Startup vs. Corporate: Which Path To Management Is Faster And Why?
Corporate path to management
Traditional corporations such as Procter & Gamble, Unilever, Goldman Sachs, and McKinsey, dominated business graduate employment up until the mid-2000s. They often started their career trajectory by working in one or two junior-level positions before going to business school to receive an MBA. Then they would either return to their previous employer to climb the corporate ladder in a management level position or transition to a similar corporate firm. The average time it takes to get to a Director-level role is 12 years.
Startup path to management
In contrast, startups along with a lot of agencies (creative and digital) adopt a completely different approach. You can graduate college, work in a junior-level role and get promoted fairly quickly to management. These organizations grow at a rapid rate and you’ll quickly gain more responsibility and be in charge of others that join the organization. Unlike corporations, the vast majority of startups do not require you to receive an MBA and the average time it takes to reach a Director-level role is 6-8 years.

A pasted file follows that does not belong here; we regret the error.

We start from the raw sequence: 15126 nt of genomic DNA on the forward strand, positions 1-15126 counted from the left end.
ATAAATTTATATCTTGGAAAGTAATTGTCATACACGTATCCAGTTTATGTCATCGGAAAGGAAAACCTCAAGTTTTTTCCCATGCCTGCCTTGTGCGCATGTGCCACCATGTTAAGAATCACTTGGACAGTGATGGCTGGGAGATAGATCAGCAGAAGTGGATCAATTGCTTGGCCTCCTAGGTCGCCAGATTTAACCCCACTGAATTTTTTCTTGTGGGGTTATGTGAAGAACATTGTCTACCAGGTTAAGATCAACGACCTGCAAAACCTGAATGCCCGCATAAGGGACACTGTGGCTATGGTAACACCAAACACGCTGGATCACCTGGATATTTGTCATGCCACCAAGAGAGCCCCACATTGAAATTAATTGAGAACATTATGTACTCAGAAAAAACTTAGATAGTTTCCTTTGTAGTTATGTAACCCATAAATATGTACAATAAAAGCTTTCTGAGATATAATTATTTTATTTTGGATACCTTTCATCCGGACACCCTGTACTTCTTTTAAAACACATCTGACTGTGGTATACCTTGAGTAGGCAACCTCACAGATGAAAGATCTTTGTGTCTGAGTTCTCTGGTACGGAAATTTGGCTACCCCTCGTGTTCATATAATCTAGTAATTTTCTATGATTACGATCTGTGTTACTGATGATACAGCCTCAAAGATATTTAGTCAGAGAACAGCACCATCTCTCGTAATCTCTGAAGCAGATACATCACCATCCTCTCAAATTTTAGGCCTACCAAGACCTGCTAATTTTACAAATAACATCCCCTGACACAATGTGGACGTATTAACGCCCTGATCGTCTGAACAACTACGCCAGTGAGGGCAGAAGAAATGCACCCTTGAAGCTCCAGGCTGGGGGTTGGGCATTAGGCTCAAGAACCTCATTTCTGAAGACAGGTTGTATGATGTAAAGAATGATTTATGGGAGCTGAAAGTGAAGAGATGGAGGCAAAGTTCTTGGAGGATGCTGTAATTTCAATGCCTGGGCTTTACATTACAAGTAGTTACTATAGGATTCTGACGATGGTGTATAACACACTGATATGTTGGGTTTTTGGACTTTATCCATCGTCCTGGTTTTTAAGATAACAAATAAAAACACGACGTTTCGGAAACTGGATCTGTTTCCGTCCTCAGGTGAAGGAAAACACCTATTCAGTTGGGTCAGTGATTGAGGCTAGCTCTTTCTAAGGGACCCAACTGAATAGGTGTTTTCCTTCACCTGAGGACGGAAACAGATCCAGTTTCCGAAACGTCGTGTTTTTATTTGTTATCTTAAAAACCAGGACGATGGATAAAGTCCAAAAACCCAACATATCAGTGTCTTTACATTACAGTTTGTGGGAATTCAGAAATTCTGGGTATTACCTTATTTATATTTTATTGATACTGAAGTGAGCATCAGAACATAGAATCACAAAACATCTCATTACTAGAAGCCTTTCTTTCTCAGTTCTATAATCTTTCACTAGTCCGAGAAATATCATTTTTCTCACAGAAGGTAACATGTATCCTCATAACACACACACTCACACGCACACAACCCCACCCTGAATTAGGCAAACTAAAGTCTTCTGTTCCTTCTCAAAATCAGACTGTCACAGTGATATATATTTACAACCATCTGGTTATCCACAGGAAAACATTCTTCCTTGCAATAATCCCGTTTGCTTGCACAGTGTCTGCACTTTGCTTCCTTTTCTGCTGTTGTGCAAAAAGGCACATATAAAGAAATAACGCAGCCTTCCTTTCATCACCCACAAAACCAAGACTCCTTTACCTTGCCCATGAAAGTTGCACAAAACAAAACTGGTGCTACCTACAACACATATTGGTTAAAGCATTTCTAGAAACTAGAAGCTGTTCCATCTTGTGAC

How are startups able to promote individuals to management-level positions faster?
- Startups have more leadership gaps than corporations.
If a startup has raised funding, there will be a need to hire more people to fill more positions. Since high-growth organizations need to scale quickly, there will be more demand for existing team members to move into leadership roles. It is impossible for companies to hire fast enough to meet the growing demands of their organization, giving you the opportunity to move up to a management role much quicker.
2. Startups are flexible and value merit over years of experience.
Old school business thinking requires you to have a certain amount of years of work experience and an MBA as a stamp of approval in order to run your own team. Startups value performance over the number of work years or degrees you have. Also startups have various different career trajectories that are flexible based on the varying needs of the company that change frequently versus a corporation that has a very set structure and is not as flexible.
3. Startups need to keep their top performers.
Recruiters pitch job opportunities to highly sought after startup and tech employees forcing employers to promote them or risk losing them to competitors. In addition, millennials are more likely than previous generations to switch jobs more frequently because they are less loyal to their employers. This incentivizes organizations to keep their employees happy by promoting them to leadership positions sooner rather than later.
4. Startups are contrarian by nature.
Startups are built by going against traditional norms. This is why you see a lot of startups adopting flat structures or unique management quirks like Netflix. MBAs and corporate ladder climbing are seen as unproductive and inefficient for the growth demands of these organization.